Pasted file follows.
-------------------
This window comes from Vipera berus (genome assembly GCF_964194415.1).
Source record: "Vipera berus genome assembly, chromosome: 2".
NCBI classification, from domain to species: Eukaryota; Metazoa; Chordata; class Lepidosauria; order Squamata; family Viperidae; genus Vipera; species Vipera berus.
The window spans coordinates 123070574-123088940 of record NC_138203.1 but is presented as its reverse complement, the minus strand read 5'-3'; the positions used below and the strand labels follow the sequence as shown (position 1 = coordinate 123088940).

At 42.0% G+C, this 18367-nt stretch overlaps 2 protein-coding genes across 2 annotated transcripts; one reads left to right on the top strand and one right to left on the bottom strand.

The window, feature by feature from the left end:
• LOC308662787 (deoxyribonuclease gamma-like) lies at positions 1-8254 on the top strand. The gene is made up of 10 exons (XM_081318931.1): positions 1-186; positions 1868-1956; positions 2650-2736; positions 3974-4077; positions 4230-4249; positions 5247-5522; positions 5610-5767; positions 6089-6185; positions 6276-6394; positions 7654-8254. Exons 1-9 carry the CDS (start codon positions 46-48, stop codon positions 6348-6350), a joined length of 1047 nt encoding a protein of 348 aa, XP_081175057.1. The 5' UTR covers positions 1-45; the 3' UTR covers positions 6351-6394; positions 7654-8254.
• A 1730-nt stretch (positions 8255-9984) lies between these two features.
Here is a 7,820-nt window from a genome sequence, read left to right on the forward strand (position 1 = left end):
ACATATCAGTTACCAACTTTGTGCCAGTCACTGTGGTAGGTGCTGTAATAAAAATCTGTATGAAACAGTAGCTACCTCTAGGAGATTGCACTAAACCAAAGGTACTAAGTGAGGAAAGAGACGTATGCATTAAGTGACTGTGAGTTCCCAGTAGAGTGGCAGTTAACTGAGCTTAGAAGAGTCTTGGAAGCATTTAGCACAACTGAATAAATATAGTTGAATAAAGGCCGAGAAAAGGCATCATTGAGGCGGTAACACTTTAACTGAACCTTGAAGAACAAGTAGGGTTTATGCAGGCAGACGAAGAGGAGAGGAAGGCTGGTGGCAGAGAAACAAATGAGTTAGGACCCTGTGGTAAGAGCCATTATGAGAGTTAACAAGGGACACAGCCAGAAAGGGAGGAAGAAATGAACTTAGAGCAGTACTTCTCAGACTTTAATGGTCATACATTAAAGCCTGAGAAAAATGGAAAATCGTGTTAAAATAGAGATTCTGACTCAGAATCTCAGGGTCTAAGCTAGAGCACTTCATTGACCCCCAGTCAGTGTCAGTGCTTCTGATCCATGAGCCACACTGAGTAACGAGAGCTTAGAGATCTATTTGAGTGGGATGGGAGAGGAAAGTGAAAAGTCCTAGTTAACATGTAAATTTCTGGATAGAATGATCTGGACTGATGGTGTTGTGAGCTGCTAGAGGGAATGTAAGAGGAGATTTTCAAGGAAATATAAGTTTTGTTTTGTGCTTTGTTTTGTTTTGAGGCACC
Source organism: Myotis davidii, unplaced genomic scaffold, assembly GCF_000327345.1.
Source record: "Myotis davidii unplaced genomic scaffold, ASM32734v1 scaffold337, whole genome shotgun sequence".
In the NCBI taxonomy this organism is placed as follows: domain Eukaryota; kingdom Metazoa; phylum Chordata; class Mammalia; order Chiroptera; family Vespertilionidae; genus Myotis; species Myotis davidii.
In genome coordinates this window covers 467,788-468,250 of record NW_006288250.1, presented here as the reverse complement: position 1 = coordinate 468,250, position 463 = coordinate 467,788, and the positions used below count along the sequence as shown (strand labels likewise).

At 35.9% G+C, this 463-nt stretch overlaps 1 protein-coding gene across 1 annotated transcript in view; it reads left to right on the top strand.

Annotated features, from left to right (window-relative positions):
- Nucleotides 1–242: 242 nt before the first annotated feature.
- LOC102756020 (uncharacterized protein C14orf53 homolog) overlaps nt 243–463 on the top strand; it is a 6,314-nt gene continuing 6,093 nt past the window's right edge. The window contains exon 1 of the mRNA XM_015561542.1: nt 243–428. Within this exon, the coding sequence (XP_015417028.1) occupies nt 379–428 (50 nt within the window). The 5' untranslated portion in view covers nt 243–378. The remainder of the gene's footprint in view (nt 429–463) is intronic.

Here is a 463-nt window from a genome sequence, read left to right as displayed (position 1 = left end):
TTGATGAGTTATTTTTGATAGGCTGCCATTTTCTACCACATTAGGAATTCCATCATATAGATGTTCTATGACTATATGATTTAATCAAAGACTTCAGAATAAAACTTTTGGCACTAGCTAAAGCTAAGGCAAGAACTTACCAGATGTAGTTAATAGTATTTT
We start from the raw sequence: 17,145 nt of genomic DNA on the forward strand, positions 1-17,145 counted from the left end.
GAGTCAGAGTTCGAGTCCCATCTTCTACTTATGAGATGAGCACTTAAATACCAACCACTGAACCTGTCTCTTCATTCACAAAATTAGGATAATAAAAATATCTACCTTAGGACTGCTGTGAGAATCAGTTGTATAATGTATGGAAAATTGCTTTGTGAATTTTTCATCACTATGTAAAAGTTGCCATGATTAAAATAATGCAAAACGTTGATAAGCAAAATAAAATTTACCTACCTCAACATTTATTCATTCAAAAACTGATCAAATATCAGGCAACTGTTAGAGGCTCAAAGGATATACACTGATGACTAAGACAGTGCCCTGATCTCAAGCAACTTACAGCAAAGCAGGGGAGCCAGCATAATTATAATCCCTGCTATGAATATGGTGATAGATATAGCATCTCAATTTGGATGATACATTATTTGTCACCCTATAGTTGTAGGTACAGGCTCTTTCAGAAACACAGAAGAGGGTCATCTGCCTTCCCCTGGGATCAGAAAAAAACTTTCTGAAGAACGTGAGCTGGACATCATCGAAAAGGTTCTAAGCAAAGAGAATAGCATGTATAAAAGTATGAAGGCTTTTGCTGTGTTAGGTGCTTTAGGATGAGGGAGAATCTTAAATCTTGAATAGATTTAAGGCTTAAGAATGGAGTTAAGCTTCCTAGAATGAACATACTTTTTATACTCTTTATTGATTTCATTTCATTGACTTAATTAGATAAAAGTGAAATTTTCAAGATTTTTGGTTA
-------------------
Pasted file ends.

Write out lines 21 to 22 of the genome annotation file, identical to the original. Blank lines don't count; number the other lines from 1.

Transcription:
We start from the raw sequence: 17,145 nt of genomic DNA on the forward strand, positions 1-17,145 counted from the left end.
GAGTCAGAGTTCGAGTCCCATCTTCTACTTATGAGATGAGCACTTAAATACCAACCACTGAACCTGTCTCTTCATTCACAAAATTAGGATAATAAAAATATCTACCTTAGGACTGCTGTGAGAATCAGTTGTATAATGTATGGAAAATTGCTTTGTGAATTTTTCATCACTATGTAAAAGTTGCCATGATTAAAATAATGCAAAACGTTGATAAGCAAAATAAAATTTACCTACCTCAACATTTATTCATTCAAAAACTGATCAAATATCAGGCAACTGTTAGAGGCTCAAAGGATATACACTGATGACTAAGACAGTGCCCTGATCTCAAGCAACTTACAGCAAAGCAGGGGAGCCAGCATAATTATAATCCCTGCTATGAATATGGTGATAGATATAGCATCTCAATTTGGATGATACATTATTTGTCACCCTATAGTTGTAGGTACAGGCTCTTTCAGAAACACAGAAGAGGGTCATCTGCCTTCCCCTGGGATCAGAAAAAAACTTTCTGAAGAACGTGAGCTGGACATCATCGAAAAGGTTCTAAGCAAAGAGAATAGCATGTATAAAAGTATGAAGGCTTTTGCTGTGTTAGGTGCTTTAGGATGAGGGAGAATCTTAAATCTTGAATAGATTTAAGGCTTAAGAATGGAGTTAAGCTTCCTAGAATGAACATACTTTTTATACTCTTTATTGATTTCATTTCATTGACTTAATTAGATAAAAGTGAAATTTTCAAGATTTTTGGTTA